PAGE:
New York, with added tractors



New York, just like I pictured it.

New York, just like I pictured it.

So as a veteran of three US book tours, I’ve learned that if you don’t want to start a two week tour looking like an extra from The Walking Dead, it is a good idea to build in a rest day to recover from the flight.
If you’re me, that will also mean you use this day to book in an emergency back massage in a tiny suite above a Chinese supermarket on 7th Avenue (don’t ask. I’m crocked), walk halfway around NY with that weird intensity of melancholy which comes from realising you are probably never going to  live somewhere you would have probably loved living in, squeeze in some present shopping on 5th for your children, and a trip to Brooklyn to see a friend from London and her toddler. Because obviously I couldn’t just, you know, wait to go home and see her in London.

Sophie was staying in a flat in Brooklyn Heights, an area which despite its acheing trendiness and elegant brownstones, apparently induces immediate profound deafness in Manhattan taxi ranks. Through the medium of mime, the waving of dollar bills, and an air of utter desperation, I finally found one prepared to venture across the Brooklyn Bridge (apparently only because it was a holiday) and spent a pleasant afternoon under Sophie’s expert tutelage stalking the houses of various writers (Martin Amis, do you REALLY need anti-sparrow spikes above your windows? Hmm?)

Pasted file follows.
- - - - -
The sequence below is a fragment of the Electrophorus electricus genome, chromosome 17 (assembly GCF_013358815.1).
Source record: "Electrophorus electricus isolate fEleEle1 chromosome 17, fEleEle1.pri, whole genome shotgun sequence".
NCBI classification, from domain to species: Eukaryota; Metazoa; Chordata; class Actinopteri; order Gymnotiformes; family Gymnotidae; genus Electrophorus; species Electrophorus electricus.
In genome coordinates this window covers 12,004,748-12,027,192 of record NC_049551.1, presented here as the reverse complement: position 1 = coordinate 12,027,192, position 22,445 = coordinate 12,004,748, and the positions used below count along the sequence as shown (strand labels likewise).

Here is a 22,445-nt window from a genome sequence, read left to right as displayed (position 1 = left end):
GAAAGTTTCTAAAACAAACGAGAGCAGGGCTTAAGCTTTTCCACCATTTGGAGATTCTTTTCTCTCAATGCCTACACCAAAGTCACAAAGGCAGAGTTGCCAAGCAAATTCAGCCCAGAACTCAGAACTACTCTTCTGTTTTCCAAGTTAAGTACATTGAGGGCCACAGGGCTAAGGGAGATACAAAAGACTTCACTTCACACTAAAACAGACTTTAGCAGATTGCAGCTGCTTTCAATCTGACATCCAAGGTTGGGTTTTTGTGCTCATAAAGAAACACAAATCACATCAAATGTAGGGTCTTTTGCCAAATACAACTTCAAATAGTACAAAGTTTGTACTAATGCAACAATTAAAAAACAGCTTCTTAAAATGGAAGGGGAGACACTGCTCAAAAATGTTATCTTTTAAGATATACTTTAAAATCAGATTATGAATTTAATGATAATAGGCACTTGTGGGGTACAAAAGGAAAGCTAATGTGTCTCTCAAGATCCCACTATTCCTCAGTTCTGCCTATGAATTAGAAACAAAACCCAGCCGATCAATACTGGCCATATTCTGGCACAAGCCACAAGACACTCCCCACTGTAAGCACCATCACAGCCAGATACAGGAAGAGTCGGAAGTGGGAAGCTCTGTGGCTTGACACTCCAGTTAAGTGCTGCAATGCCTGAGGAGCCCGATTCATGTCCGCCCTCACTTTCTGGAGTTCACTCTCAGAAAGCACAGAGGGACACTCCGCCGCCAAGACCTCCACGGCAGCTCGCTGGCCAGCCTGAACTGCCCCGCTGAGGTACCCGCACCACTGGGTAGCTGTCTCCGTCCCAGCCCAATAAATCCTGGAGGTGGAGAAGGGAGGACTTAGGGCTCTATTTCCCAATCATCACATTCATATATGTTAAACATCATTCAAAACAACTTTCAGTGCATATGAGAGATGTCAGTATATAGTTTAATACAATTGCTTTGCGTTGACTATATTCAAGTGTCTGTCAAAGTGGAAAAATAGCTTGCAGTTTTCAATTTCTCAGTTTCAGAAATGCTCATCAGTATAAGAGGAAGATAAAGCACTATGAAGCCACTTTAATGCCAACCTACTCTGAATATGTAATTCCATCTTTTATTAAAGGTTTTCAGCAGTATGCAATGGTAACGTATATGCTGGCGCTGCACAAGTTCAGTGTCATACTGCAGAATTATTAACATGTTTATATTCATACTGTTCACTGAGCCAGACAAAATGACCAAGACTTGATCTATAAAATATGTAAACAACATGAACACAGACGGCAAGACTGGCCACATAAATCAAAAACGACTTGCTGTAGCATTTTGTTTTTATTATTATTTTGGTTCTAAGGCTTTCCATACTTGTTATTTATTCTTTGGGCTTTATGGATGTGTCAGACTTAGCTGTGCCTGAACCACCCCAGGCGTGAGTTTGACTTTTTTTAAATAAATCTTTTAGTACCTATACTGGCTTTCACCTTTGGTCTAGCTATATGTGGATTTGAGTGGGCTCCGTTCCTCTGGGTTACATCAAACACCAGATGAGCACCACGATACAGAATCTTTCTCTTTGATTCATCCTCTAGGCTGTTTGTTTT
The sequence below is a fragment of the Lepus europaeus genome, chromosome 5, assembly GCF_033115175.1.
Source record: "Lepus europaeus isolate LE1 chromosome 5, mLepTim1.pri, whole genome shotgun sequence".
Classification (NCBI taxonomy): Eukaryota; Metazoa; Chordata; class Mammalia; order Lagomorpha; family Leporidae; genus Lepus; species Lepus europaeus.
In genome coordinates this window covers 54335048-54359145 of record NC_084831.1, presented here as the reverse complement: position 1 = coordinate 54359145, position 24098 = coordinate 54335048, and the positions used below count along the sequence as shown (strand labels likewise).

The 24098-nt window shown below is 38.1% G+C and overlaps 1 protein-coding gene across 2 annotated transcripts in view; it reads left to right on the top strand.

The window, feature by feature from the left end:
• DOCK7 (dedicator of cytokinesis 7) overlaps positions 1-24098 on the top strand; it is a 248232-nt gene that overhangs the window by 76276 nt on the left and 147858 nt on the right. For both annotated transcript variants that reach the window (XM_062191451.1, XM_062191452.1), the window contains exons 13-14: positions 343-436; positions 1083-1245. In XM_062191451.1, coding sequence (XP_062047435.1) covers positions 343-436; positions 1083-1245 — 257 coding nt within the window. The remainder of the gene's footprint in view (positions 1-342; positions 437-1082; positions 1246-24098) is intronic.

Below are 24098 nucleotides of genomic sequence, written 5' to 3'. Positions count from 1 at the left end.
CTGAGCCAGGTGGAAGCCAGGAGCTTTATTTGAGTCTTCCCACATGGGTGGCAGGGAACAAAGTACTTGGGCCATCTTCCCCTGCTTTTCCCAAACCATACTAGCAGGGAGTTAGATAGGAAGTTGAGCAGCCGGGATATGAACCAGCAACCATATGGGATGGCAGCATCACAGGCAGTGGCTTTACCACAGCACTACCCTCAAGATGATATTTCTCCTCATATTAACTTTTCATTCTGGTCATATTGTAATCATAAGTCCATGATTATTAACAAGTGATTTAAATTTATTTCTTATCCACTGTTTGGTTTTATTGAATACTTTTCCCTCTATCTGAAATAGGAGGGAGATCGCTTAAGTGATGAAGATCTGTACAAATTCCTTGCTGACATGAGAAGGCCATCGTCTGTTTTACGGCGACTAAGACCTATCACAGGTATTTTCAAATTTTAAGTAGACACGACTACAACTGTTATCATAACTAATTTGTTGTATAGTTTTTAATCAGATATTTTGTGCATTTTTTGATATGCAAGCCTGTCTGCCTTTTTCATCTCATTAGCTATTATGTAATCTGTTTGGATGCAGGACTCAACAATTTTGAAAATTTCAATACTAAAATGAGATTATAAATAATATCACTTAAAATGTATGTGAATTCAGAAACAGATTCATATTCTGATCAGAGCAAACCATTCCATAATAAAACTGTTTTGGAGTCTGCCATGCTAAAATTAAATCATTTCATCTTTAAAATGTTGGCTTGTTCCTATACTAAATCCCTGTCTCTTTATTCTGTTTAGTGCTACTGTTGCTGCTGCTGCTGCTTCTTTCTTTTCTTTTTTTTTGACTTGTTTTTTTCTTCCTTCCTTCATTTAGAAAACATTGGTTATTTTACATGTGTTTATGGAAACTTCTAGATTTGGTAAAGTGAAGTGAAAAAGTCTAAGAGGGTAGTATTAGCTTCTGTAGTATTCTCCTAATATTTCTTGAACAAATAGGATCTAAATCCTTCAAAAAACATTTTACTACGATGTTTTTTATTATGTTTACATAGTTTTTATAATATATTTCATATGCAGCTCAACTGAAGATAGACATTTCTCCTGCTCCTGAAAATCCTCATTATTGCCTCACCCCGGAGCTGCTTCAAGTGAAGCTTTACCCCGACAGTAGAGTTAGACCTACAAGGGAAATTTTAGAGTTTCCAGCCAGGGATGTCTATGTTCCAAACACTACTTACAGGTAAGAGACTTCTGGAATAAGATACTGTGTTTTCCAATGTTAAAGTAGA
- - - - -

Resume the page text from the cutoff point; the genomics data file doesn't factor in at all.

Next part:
E, said toddler, basically bore the brunt of my misplaced maternal longings patiently. We played bubbles and rolling off the sofa and admired each other’s socks and finally strolled through the 90 degree heat to an old fashioned Brooklyn diner, where, when she suffered the kind of exhaustion overload that only someone of two and a half can, the Italian owner came out and took a look at her plate and exclaimed: “They made your food touch? They put your ketchup right next to your chips? What’s WRONG with them? Here. I’ll sort it out, sweetheart.” Cue one pacified toddler.

That evening, relishing the fact that I can now actually walk without weeping,  (thank you Esther at Body Balance! I’m sorry if I actually told you I loved you!) I ate soft-shelled crab with a film producer, and walked back to the hotel through the steaming Manhattan streets feeling a little like my life had been hijacked by someone far more interesting and exciting. (It’s possible that a lot of this blog will sound like this. If you’re going to feel nauseated, it’s probably wise to jump ship now.)

I returned to my laptop to the news that my husband and children, in my absence, had  bought a tractor to renovate: It’s a long way from Manhattan, or Hollywood, but weirdly, just as exciting. This is what REALLY passes for news where I live…

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